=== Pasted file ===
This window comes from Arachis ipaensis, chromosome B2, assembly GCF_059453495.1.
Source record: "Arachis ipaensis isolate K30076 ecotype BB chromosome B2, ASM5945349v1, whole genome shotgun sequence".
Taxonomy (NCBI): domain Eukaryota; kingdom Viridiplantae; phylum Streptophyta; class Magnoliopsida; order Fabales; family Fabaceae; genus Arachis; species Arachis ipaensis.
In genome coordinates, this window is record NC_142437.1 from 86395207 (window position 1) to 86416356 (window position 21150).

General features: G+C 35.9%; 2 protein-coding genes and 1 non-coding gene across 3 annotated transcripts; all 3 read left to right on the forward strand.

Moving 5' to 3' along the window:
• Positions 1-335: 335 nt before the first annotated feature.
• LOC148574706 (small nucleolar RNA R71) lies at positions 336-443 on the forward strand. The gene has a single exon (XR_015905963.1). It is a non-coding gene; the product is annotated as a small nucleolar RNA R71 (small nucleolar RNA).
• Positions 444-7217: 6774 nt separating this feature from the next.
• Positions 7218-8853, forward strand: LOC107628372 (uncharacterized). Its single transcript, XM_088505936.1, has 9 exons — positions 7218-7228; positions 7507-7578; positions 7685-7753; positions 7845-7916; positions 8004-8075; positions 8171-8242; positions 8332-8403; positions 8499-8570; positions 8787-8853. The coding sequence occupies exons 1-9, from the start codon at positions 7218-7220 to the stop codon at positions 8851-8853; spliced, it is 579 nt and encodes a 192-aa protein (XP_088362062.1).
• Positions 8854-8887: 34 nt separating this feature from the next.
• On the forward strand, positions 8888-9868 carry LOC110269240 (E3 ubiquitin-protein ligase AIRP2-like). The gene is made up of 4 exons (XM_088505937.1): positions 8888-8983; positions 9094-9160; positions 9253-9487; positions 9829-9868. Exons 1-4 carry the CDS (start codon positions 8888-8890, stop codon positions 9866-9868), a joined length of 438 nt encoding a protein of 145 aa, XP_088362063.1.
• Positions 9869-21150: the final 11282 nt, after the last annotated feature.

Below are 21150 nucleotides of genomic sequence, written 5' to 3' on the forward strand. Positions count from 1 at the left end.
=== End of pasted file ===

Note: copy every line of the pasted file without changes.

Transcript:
This window comes from Arachis ipaensis, chromosome B2, assembly GCF_059453495.1.
Source record: "Arachis ipaensis isolate K30076 ecotype BB chromosome B2, ASM5945349v1, whole genome shotgun sequence".
Taxonomy (NCBI): domain Eukaryota; kingdom Viridiplantae; phylum Streptophyta; class Magnoliopsida; order Fabales; family Fabaceae; genus Arachis; species Arachis ipaensis.
In genome coordinates, this window is record NC_142437.1 from 86395207 (window position 1) to 86416356 (window position 21150).

General features: G+C 35.9%; 2 protein-coding genes and 1 non-coding gene across 3 annotated transcripts; all 3 read left to right on the forward strand.

Moving 5' to 3' along the window:
• Positions 1-335: 335 nt before the first annotated feature.
• LOC148574706 (small nucleolar RNA R71) lies at positions 336-443 on the forward strand. The gene has a single exon (XR_015905963.1). It is a non-coding gene; the product is annotated as a small nucleolar RNA R71 (small nucleolar RNA).
• Positions 444-7217: 6774 nt separating this feature from the next.
• Positions 7218-8853, forward strand: LOC107628372 (uncharacterized). Its single transcript, XM_088505936.1, has 9 exons — positions 7218-7228; positions 7507-7578; positions 7685-7753; positions 7845-7916; positions 8004-8075; positions 8171-8242; positions 8332-8403; positions 8499-8570; positions 8787-8853. The coding sequence occupies exons 1-9, from the start codon at positions 7218-7220 to the stop codon at positions 8851-8853; spliced, it is 579 nt and encodes a 192-aa protein (XP_088362062.1).
• Positions 8854-8887: 34 nt separating this feature from the next.
• On the forward strand, positions 8888-9868 carry LOC110269240 (E3 ubiquitin-protein ligase AIRP2-like). The gene is made up of 4 exons (XM_088505937.1): positions 8888-8983; positions 9094-9160; positions 9253-9487; positions 9829-9868. Exons 1-4 carry the CDS (start codon positions 8888-8890, stop codon positions 9866-9868), a joined length of 438 nt encoding a protein of 145 aa, XP_088362063.1.
• Positions 9869-21150: the final 11282 nt, after the last annotated feature.

Below are 21150 nucleotides of genomic sequence, written 5' to 3' on the forward strand. Positions count from 1 at the left end.